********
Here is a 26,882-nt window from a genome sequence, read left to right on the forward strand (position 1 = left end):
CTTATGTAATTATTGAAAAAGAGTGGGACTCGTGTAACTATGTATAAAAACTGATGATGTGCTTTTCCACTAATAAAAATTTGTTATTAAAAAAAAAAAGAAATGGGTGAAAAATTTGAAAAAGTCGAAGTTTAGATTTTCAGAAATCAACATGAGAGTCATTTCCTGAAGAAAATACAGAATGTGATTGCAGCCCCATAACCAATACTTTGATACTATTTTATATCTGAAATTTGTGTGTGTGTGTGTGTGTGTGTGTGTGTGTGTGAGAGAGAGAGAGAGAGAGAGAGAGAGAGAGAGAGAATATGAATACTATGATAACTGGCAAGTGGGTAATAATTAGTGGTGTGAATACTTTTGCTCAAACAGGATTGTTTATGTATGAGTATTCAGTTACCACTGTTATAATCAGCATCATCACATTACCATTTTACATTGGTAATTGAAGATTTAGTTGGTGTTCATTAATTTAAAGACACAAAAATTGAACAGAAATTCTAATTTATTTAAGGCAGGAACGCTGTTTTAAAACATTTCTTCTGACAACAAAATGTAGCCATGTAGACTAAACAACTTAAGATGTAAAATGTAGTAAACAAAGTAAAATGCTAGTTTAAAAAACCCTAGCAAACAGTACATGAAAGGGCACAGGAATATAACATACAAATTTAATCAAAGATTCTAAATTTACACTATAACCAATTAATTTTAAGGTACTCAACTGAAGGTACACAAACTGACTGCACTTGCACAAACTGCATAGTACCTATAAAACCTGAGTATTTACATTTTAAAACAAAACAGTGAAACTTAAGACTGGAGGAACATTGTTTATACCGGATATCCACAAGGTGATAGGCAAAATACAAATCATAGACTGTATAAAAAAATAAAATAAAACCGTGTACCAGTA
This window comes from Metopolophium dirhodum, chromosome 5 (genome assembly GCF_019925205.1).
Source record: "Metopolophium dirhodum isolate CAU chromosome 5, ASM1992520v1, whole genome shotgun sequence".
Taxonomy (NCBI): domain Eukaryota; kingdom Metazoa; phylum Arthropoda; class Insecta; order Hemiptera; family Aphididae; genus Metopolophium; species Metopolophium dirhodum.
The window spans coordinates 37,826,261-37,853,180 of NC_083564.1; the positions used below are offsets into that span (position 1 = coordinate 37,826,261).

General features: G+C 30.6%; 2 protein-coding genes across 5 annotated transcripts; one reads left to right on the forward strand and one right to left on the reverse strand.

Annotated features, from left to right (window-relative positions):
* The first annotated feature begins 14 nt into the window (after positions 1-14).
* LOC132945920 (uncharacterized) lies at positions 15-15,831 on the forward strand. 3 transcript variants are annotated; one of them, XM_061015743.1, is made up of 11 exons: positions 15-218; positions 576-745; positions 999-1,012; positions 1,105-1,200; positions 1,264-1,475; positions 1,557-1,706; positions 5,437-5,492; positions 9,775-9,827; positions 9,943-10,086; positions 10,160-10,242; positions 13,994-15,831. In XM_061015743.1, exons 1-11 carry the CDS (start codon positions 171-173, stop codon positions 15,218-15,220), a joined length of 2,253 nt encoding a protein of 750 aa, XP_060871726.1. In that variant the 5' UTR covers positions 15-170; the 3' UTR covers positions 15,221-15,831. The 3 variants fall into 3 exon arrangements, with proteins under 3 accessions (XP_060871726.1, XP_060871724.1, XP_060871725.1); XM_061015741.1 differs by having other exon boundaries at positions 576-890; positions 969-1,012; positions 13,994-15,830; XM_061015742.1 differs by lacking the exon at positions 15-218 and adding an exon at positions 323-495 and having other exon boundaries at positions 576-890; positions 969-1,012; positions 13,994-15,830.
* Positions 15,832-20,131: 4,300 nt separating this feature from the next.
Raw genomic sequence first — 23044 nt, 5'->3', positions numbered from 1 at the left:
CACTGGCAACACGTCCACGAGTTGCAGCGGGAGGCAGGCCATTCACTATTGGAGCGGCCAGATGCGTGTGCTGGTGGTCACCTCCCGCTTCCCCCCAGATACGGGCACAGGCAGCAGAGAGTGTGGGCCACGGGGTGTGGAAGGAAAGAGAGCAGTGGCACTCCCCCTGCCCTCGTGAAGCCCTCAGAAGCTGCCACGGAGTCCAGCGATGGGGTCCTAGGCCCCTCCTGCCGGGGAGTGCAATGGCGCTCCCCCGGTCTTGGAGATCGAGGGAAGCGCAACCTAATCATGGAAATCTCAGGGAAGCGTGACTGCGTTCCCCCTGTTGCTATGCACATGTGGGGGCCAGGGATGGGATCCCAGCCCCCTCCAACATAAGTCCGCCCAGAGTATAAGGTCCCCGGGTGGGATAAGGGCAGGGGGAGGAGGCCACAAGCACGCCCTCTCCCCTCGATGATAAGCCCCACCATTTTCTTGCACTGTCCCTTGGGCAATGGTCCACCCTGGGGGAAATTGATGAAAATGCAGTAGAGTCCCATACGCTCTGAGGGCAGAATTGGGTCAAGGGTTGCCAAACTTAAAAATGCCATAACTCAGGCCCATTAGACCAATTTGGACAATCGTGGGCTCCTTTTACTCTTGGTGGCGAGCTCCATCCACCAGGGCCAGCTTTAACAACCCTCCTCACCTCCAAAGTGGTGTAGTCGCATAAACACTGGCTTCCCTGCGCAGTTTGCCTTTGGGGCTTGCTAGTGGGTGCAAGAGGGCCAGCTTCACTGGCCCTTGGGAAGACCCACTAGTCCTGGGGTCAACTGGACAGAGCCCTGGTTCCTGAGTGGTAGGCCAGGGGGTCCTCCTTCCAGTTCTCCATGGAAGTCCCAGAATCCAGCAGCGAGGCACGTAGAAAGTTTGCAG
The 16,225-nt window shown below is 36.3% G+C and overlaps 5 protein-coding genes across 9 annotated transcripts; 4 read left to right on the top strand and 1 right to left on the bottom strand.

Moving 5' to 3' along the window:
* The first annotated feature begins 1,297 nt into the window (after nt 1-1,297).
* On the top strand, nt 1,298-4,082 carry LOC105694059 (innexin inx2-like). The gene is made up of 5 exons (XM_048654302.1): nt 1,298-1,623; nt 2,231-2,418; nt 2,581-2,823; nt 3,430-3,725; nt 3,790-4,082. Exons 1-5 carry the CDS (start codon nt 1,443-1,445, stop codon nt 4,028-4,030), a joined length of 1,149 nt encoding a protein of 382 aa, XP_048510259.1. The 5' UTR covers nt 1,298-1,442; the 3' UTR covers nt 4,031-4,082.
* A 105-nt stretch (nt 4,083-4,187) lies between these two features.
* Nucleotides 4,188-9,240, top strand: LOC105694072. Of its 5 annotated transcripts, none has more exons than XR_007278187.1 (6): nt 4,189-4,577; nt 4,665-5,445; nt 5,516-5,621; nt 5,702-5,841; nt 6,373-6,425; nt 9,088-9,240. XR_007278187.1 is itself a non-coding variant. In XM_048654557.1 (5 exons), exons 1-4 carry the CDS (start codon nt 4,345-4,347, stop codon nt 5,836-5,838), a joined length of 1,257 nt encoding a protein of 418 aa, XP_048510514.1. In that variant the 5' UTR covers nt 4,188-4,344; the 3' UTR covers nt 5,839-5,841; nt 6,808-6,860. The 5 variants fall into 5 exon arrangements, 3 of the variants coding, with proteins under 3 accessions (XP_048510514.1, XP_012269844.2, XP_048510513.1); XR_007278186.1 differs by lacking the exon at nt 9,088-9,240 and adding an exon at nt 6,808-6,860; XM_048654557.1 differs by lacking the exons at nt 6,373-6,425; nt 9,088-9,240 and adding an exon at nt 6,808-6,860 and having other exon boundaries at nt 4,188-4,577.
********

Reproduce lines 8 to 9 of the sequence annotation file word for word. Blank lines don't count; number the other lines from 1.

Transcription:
Annotated features, from left to right (window-relative positions):
* The first annotated feature begins 14 nt into the window (after positions 1-14).